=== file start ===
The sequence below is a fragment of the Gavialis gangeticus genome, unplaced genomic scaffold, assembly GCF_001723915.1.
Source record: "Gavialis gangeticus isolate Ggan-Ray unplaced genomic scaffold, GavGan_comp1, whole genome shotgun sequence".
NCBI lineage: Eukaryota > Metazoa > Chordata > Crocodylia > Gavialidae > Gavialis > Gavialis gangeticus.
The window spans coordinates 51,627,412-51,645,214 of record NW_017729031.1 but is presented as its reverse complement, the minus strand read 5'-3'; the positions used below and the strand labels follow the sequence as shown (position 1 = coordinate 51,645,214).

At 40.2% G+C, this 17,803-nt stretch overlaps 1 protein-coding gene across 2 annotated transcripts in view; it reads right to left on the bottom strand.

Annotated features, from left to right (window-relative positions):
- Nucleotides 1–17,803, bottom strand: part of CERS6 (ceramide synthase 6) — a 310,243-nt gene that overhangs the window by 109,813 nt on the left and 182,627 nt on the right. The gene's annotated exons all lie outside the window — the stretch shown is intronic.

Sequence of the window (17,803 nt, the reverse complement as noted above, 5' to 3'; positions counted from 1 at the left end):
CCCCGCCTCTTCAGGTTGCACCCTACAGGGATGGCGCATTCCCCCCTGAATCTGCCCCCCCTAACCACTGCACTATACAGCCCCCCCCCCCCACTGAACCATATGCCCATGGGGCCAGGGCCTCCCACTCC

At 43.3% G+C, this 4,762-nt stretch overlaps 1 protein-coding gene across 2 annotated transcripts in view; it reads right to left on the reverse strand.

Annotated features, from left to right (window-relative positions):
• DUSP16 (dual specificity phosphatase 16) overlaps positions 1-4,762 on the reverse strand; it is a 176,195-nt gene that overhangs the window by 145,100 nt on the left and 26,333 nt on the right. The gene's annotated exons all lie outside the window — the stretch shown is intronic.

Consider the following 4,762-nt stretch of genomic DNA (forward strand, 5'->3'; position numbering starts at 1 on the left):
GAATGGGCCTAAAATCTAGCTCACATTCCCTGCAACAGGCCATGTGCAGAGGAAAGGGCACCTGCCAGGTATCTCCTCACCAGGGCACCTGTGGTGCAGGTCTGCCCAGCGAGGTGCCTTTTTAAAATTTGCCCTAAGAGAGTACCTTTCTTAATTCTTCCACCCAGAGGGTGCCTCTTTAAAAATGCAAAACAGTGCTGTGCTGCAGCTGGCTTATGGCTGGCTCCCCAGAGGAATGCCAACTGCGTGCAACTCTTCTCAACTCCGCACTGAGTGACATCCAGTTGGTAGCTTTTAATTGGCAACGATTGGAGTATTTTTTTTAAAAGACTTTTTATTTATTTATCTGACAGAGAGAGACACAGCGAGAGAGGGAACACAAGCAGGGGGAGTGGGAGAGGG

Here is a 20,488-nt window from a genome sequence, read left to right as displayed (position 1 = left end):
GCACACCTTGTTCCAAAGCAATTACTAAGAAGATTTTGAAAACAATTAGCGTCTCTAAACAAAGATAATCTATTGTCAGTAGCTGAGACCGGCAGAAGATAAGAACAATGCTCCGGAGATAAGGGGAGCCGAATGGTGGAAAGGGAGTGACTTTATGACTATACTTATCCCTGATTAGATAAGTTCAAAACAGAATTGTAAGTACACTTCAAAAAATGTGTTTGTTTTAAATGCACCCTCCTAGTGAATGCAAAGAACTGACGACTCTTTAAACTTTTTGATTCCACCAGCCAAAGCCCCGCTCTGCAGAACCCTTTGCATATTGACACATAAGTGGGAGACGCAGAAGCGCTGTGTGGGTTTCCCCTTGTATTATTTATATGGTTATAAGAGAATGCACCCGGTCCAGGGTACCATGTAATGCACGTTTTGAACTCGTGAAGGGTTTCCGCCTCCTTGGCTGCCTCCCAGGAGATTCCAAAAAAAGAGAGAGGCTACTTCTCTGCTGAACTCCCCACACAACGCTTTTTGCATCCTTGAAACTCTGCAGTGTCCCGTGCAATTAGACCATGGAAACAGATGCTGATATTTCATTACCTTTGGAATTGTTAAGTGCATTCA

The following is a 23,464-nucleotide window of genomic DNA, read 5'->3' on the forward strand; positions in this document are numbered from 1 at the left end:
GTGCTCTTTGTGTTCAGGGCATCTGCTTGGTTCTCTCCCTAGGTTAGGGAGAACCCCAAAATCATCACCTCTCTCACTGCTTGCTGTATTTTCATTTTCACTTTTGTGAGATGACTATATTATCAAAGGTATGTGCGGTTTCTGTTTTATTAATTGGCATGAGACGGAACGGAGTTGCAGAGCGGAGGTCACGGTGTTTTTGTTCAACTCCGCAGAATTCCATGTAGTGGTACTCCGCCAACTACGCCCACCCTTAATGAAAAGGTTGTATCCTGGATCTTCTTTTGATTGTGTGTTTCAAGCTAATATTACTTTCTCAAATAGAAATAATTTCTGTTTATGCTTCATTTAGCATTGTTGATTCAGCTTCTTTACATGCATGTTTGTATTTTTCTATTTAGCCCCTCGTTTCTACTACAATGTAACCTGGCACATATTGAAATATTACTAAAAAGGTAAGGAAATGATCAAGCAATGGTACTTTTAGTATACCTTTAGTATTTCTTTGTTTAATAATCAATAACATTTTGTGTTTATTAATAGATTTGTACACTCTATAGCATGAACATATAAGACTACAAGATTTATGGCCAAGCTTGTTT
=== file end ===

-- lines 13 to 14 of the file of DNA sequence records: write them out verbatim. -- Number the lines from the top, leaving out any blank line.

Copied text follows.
Consider the following 4,762-nt stretch of genomic DNA (forward strand, 5'->3'; position numbering starts at 1 on the left):
GAATGGGCCTAAAATCTAGCTCACATTCCCTGCAACAGGCCATGTGCAGAGGAAAGGGCACCTGCCAGGTATCTCCTCACCAGGGCACCTGTGGTGCAGGTCTGCCCAGCGAGGTGCCTTTTTAAAATTTGCCCTAAGAGAGTACCTTTCTTAATTCTTCCACCCAGAGGGTGCCTCTTTAAAAATGCAAAACAGTGCTGTGCTGCAGCTGGCTTATGGCTGGCTCCCCAGAGGAATGCCAACTGCGTGCAACTCTTCTCAACTCCGCACTGAGTGACATCCAGTTGGTAGCTTTTAATTGGCAACGATTGGAGTATTTTTTTTAAAAGACTTTTTATTTATTTATCTGACAGAGAGAGACACAGCGAGAGAGGGAACACAAGCAGGGGGAGTGGGAGAGGG